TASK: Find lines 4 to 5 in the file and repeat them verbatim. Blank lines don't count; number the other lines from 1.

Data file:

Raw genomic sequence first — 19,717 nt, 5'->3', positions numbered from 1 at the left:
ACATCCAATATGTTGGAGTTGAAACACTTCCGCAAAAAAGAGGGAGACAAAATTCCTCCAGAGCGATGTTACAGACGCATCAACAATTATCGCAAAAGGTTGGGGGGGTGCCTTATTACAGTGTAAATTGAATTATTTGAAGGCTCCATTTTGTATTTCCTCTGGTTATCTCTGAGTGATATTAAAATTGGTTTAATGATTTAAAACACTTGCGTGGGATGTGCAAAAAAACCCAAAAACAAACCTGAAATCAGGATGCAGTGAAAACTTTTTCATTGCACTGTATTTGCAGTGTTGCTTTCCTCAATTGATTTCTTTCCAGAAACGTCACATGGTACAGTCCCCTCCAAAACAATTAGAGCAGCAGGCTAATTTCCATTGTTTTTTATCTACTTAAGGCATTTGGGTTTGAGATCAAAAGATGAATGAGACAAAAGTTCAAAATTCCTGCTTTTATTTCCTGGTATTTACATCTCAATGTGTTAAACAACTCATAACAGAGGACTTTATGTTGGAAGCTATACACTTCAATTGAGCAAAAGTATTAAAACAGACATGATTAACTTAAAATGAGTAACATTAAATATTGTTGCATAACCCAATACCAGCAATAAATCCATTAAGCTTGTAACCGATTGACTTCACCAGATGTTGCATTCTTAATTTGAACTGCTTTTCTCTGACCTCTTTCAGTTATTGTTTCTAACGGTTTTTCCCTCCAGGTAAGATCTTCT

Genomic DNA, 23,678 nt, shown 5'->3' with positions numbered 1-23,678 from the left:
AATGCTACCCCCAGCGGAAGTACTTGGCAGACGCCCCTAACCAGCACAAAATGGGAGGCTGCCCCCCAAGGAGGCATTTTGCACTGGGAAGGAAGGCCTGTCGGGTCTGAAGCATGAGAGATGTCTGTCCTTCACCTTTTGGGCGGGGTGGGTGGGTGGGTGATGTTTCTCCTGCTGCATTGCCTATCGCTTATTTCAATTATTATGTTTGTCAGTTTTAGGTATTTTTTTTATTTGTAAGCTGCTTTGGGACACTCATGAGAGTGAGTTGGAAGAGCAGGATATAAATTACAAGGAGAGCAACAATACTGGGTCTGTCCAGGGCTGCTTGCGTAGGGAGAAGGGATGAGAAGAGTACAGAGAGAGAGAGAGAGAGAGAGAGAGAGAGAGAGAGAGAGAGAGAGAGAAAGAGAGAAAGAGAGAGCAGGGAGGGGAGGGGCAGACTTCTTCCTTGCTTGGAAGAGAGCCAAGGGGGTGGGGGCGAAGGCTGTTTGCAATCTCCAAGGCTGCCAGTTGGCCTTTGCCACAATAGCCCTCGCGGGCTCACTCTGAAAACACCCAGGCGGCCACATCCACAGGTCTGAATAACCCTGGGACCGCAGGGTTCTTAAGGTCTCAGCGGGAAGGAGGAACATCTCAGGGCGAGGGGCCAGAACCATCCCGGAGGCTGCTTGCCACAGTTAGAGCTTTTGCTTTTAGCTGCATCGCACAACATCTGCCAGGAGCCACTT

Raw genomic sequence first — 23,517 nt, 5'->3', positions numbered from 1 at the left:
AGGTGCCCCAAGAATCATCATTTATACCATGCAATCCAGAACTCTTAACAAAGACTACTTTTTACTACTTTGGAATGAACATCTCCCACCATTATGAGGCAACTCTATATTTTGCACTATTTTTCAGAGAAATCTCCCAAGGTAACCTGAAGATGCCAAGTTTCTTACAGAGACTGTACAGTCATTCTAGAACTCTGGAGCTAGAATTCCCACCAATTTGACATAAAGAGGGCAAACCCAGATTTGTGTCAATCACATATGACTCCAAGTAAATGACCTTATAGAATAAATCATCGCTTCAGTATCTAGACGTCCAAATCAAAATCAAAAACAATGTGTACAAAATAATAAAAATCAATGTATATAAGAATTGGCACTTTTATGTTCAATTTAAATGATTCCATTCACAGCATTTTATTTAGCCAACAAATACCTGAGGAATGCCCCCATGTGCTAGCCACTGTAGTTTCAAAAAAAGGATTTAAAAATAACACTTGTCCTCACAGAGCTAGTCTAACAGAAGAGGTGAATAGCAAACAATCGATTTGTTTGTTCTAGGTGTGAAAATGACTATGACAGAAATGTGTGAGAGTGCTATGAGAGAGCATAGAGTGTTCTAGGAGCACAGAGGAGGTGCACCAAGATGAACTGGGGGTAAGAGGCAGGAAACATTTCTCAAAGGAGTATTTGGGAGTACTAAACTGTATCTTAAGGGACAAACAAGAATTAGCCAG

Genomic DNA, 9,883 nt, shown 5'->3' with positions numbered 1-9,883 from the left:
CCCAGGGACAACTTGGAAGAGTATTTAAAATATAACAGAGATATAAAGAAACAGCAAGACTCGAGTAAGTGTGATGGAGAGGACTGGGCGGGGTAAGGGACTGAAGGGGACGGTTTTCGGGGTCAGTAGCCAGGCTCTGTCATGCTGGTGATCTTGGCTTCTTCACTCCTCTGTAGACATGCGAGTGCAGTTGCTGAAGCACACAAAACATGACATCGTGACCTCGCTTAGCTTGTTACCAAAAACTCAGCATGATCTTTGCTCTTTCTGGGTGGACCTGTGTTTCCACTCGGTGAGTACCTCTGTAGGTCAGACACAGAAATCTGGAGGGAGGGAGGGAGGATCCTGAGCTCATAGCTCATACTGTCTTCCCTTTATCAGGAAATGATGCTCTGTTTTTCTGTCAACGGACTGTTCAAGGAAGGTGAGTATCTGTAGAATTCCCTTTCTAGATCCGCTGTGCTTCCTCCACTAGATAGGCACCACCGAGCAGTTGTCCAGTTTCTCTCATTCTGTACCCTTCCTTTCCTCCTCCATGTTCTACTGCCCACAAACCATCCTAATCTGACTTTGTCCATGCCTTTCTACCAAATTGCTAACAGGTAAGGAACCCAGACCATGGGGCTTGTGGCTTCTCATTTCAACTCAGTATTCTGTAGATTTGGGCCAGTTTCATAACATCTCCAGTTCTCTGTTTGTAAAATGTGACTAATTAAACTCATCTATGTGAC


AATGCTACCCCCAGCGGAAGTACTTGGCAGACGCCCCTAACCAGCACAAAATGGGAGGCTGCCCCCCAAGGAGGCATTTTGCACTGGGAAGGAAGGCCTGTCGGGTCTGAAGCATGAGAGATGTCTGTCCTTCACCTTTTGGGCGGGGTGGGTGGGTGGGTGATGTTTCTCCTGCTGCATTGCCTATCGCTTATTTCAATTATTATGTTTGTCAGTTTTAGGTATTTTTTTTATTTGTAAGCTGCTTTGGGACACTCATGAGAGTGAGTTGGAAGAGCAGGATATAAATTACAAGGAGAGCAACAATACTGGGTCTGTCCAGGGCTGCTTGCGTAGGGAGAAGGGATGAGAAGAGTACAGAGAGAGAGAGAGAGAGAGAGAGAGAGAGAGAGAGAGAGAGAGAGAGAAAGAGAGAAAGAGAGAGCAGGGAGGGGAGGGGCAGACTTCTTCCTTGCTTGGAAGAGAGCCAAGGGGGTGGGGGCGAAGGCTGTTTGCAATCTCCAAGGCTGCCAGTTGGCCTTTGCCACAATAGCCCTCGCGGGCTCACTCTGAAAACACCCAGGCGGCCACATCCACAGGTCTGAATAACCCTGGGACCGCAGGGTTCTTAAGGTCTCAGCGGGAAGGAGGAACATCTCAGGGCGAGGGGCCAGAACCATCCCGGAGGCTGCTTGCCACAGTTAGAGCTTTTGCTTTTAGCTGCATCGCACAACATCTGCCAGGAGCCACTT

Raw genomic sequence first — 23,517 nt, 5'->3', positions numbered from 1 at the left: